Discipline in the Waldorf Classroom

As we were returning home from our travels yesterday we stopped at a rest stop to use the bathrooms. My youngest, who is quite particular about things, entered the restrooms, and immediately came out again exclaiming, “THAT is disgusting. I am not using those!”

I was a little embarrassed because a woman had arrived about that time to witness the scene she was making.

I tried to laugh about it and said to the woman sheepishly, “Well, her standards are a bit unique.”

The woman replied, “Yah. I am like your daughter. If she says that…I’m not using them either.” and she left!

A little later we stopped at a gas station and my eldest went to the back of the store to get a cup, hot water and a tea bag. As she was preparing her tea the entire cup and bag fell into the garbage can (the little one located on the counter). She made herself another cup. However, when we went to pay I told the lady at the counter, “We actually have two cups of tea because one fell into the garbage.”

She laughed and said, “Oh I won’t charge you for something I would do myself! I am always dropping things in there by accident!”

These two incidents, among many others, illustrate a very important dynamic in raising children and in relating to our friends and family members in general:

How much do we ask of people that we cannot do ourselves?

Do we insist children or spouses try every food and yet we actually have a few foods that we cannot even look at without becoming ill?

As natural healers do we ask our clients to consume foods we find unpleasant?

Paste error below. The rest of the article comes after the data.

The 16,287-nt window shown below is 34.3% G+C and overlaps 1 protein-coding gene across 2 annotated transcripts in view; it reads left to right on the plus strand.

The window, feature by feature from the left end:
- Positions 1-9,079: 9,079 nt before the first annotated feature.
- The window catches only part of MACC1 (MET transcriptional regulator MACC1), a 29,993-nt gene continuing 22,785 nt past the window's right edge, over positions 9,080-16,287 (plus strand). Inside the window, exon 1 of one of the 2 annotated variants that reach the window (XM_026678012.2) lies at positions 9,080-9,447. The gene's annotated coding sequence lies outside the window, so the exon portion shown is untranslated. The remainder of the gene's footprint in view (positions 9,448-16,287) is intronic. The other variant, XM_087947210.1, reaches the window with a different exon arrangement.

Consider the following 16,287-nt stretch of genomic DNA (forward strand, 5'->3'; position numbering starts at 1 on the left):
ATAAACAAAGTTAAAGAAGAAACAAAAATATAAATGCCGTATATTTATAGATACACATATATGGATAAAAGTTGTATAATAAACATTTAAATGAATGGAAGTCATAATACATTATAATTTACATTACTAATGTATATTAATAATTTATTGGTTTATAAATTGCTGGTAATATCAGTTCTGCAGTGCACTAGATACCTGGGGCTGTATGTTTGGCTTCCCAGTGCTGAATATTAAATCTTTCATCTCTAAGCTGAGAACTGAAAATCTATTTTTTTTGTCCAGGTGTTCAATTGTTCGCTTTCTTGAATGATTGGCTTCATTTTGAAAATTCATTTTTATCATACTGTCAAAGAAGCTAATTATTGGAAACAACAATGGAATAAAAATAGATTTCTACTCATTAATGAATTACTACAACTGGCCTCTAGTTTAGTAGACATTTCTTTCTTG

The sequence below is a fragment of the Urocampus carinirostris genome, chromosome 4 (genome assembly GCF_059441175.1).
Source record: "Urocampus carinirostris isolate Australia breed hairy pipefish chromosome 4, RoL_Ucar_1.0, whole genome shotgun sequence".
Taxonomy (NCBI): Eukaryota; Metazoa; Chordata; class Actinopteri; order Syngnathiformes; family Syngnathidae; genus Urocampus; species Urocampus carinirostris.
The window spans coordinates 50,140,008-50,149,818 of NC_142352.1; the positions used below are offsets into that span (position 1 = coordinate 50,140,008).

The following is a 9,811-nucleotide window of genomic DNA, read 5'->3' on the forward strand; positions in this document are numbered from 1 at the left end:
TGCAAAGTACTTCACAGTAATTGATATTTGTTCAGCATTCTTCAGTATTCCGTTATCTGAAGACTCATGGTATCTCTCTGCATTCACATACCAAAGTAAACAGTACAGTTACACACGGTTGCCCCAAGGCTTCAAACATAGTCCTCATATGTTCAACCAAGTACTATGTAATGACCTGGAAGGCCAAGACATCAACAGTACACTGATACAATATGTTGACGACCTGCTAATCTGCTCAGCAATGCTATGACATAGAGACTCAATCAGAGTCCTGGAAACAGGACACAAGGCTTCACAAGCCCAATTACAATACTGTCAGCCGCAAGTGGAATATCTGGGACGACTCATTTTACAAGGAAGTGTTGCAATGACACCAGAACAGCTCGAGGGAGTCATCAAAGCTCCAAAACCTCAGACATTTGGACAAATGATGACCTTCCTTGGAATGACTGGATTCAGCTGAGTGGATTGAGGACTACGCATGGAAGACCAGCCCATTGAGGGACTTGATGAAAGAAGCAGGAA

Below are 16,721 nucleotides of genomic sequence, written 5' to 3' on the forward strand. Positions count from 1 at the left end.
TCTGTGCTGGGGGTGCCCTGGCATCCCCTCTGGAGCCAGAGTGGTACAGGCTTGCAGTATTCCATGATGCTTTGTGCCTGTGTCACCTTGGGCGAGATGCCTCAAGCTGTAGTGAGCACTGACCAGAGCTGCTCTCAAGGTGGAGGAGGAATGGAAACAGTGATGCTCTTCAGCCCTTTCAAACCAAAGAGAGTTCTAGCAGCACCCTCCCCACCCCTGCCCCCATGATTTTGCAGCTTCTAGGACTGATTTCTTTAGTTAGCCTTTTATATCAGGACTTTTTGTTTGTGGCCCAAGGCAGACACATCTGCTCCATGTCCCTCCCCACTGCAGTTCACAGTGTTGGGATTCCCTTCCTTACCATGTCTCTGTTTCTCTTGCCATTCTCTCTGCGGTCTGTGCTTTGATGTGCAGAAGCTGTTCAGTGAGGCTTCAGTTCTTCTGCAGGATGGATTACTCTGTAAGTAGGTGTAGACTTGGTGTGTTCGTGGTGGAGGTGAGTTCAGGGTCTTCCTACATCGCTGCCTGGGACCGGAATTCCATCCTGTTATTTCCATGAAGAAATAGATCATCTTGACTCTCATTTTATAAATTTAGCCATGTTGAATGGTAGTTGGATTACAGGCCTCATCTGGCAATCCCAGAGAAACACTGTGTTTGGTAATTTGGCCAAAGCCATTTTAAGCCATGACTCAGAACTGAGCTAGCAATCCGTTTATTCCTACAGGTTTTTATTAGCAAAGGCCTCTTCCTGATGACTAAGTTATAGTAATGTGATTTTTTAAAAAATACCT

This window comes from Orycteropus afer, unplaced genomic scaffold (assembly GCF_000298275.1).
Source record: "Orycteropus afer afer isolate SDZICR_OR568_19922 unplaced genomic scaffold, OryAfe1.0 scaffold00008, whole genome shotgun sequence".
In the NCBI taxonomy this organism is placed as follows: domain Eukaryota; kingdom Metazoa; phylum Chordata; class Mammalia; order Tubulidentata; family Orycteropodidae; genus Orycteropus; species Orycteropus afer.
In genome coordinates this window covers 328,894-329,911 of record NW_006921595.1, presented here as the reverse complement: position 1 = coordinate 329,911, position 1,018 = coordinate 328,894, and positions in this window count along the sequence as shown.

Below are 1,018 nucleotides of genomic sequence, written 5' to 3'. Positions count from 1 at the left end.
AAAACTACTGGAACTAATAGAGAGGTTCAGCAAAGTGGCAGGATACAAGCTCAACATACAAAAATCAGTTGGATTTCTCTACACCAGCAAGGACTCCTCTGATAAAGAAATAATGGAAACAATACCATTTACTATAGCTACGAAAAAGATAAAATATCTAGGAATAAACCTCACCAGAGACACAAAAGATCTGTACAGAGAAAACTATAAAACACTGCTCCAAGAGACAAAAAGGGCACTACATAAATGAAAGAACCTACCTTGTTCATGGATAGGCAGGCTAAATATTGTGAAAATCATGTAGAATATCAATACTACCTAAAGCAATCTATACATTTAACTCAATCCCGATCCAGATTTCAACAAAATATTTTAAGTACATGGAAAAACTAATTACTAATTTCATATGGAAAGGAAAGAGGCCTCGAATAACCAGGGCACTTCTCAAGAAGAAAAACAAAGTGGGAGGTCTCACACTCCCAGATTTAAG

As natural healers do we ask our clients to give up things we could not give up or do follow diets we have never followed ourselves?

Do we insist those around us get along with everyone and yet we have a temper?

Do we insist everyone keeps their room clean and yet our house is always a mess?

Do we tell others “Don’t let what people say bother you” and yet we get upset for days about a nasty e-mail somebody wrote to us?

The more we are aware of this question, the better our relationship can be with the people around us and the better we can be as people. I often joke that my children are my “spiritual trainers”. They don’t miss a thing that I do so if I am not “perfect” they will pick up on it and copy what I do. It makes me so much more aware of how I talk, what I do, how clean I keep the house, and much more. So if you work with children or are a parent this is an easy “check” for you.

If you don’t work with children you can still see yourself reflected in the people who are around you. Have you ever noticed how people act differently around others when they are not with you? Have you noticed how a different side of them comes out that you don’t usually see? Ask yourself, what am I experiencing from this person and why?

Being aware of myself by looking at my reflection in the people around me makes me much more aware of the demands I make on people, and especially my own children.

If I ask my children to do something I am very aware of my own ability to do it as well. I feel like I either need to learn how to do what I am asking of them first or I need to wait until I ask her to do that action.

Sometimes I ask my children to do things and share with them that I am also “working on that” myself.

I have caught myself so many times asking the kids to do things that I could not do myself. And some of them are funny!

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